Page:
GDPR Information

The General Data Protection Regulation took effect on May 25, 2018. Here’s what you need to know.
Disclaimer: The contents of this web page do not constitute legal advice. This page is for informational purposes only, and we strongly encourage you to seek independent legal counsel to understand how your organization needs to comply with the GDPR.

What is GPDR?

The EU General Data Protection Regulation (GDPR) is European legislation designed to increase protections around the processing of personal data of data subjects in the European Union.

When did the GDPR take effect?

The GDPR took effect on May 25, 2018.

Who does the GDPR apply to?

Subject to certain exceptions, the GDPR applies to any organization with an establishment in the European Union that is processing personal data. It also applies to any organization that processes the personal data of EU data subjects, regardless of whether the organization has a presence in the European Union or whether the processing is conducted within the European Union.

If you have a presence in the EU, or collect, store, manage, analyze, or otherwise process personal data of EU residents, including email addresses, the GDPR’s requirement may apply to you.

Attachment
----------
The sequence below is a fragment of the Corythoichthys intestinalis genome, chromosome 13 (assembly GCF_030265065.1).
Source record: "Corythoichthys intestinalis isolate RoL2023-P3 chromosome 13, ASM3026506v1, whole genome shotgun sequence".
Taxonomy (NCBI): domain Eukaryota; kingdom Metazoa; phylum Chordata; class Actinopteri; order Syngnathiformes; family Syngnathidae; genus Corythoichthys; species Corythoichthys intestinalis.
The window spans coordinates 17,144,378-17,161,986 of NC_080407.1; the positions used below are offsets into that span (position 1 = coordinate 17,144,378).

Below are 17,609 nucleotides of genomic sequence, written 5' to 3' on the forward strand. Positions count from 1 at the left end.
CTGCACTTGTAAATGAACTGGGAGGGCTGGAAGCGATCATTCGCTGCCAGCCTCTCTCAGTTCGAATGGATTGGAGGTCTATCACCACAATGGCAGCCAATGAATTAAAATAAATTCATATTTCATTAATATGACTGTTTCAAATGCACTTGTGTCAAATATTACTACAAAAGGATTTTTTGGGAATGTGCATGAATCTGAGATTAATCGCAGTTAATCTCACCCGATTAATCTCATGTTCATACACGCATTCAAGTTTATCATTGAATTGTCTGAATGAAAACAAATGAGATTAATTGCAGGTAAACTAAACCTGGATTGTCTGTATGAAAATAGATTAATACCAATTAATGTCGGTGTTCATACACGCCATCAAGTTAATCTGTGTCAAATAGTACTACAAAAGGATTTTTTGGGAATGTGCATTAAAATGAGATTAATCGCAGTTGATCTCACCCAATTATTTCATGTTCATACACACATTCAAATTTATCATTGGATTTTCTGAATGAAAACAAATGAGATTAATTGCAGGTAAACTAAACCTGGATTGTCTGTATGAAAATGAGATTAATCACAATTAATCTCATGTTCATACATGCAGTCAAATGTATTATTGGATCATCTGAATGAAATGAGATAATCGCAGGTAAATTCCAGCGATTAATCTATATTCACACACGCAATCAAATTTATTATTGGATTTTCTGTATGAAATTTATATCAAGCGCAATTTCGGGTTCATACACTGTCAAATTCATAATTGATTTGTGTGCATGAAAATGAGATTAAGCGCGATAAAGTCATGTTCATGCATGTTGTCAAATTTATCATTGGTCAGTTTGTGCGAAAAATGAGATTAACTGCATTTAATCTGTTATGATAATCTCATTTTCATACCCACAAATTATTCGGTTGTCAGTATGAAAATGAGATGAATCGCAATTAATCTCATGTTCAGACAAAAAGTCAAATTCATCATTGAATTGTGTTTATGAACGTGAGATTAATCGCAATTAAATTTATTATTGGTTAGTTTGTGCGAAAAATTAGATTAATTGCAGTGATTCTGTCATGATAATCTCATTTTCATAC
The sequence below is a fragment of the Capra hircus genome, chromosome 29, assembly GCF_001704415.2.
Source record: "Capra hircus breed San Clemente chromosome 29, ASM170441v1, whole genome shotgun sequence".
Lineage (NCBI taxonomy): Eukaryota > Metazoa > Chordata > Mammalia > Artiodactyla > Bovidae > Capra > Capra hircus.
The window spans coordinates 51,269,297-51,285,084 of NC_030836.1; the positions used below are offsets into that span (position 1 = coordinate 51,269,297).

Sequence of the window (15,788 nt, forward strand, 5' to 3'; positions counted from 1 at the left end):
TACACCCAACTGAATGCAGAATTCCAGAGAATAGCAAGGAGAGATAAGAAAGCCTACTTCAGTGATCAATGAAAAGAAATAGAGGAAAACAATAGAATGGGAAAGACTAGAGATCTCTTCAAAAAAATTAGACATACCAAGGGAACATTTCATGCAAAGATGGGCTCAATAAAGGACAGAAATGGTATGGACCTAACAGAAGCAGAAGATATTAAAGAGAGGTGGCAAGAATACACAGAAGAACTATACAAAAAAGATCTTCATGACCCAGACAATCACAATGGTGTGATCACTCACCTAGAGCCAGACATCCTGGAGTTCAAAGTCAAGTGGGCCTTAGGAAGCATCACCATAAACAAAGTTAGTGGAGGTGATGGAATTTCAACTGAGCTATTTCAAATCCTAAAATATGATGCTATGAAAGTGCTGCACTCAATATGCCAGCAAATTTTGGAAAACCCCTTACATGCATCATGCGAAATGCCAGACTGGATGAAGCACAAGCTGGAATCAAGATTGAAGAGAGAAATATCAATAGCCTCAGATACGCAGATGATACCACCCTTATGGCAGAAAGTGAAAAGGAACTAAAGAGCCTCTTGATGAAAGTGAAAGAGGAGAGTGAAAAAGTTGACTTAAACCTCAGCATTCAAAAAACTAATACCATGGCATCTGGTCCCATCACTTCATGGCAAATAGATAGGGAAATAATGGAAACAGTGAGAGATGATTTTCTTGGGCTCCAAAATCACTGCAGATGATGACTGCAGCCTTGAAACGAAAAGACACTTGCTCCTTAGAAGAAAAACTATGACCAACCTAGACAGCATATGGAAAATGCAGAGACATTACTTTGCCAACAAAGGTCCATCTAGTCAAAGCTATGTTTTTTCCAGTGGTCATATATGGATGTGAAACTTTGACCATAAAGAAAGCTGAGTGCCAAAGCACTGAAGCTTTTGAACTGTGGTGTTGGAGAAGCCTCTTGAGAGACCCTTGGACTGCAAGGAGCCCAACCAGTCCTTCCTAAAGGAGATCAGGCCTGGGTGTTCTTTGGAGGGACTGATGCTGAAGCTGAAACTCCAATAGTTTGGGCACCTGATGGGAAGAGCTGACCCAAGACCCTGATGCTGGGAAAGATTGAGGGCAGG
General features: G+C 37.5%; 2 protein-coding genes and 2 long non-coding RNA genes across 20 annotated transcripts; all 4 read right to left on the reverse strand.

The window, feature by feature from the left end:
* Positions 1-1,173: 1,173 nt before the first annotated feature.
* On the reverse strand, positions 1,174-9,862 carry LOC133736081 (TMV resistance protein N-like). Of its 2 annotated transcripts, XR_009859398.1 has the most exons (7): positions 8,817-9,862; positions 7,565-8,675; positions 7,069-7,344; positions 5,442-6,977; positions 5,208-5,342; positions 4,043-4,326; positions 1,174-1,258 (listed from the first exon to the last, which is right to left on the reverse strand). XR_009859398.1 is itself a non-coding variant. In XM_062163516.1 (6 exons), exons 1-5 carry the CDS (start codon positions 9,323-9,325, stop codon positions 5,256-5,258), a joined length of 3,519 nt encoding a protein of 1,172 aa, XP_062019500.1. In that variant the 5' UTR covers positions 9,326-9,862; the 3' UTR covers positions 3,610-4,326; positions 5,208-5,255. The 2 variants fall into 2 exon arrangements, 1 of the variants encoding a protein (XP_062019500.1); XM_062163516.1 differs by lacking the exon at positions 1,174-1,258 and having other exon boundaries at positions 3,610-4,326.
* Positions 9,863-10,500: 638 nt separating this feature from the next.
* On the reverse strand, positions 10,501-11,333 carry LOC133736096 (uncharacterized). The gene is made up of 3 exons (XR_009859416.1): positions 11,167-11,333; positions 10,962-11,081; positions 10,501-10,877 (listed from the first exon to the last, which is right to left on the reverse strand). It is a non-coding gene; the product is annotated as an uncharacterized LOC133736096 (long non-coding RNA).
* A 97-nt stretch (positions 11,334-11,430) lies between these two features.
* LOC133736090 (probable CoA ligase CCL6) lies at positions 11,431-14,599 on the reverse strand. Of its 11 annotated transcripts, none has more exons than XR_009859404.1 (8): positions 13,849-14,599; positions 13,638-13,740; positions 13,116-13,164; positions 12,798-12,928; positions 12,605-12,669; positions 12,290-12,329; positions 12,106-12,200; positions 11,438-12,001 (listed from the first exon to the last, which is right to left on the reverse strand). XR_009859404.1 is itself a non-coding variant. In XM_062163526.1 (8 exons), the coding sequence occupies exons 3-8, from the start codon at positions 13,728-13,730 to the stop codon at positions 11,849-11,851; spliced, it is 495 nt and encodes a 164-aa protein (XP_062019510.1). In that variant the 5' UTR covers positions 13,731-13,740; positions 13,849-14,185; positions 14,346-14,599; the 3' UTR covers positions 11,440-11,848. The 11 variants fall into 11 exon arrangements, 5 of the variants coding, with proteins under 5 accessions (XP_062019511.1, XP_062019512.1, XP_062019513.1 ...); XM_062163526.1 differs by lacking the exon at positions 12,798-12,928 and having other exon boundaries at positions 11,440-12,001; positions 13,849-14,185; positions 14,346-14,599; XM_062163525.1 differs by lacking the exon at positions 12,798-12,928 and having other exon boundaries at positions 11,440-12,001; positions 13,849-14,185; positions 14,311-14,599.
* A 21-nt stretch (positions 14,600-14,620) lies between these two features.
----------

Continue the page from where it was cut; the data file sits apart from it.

What did the GDPR change?

Note: This section covers many of the changes of the GDPR, but it is not intended to be exhaustive. We highly recommend seeking independent legal counsel to determine how GDPR affects your business.

The GDPR lays out a range of requirements related to consent, individual rights, and data processing. The below overview is a non-exhaustive summary of some of the significant requirements of the GDPR.


Consent, initially defined in Article 4 and further clarified under Article 7, is addressed throughout the text of the GDPR. In general, the GDPR institutes a more rigid standard of consent when compared to the Data Protection Directive, the predecessor to the GDPR.

Consent under the GDPR needs to be informed, freely-given, and affirmative. Organizations have an obligation to present information about processing “in a concise, transparent, intelligible and easily accessible form, using clear and plain language” (Article 12). in order to make sure any consent is “informed.” Where data processing is based on consent, organizations will need affirmative consent from individuals—and they should be able to prove that individuals have given consent.

When organizations collect personal data, they are required to divulge certain information in accordance with Article 13.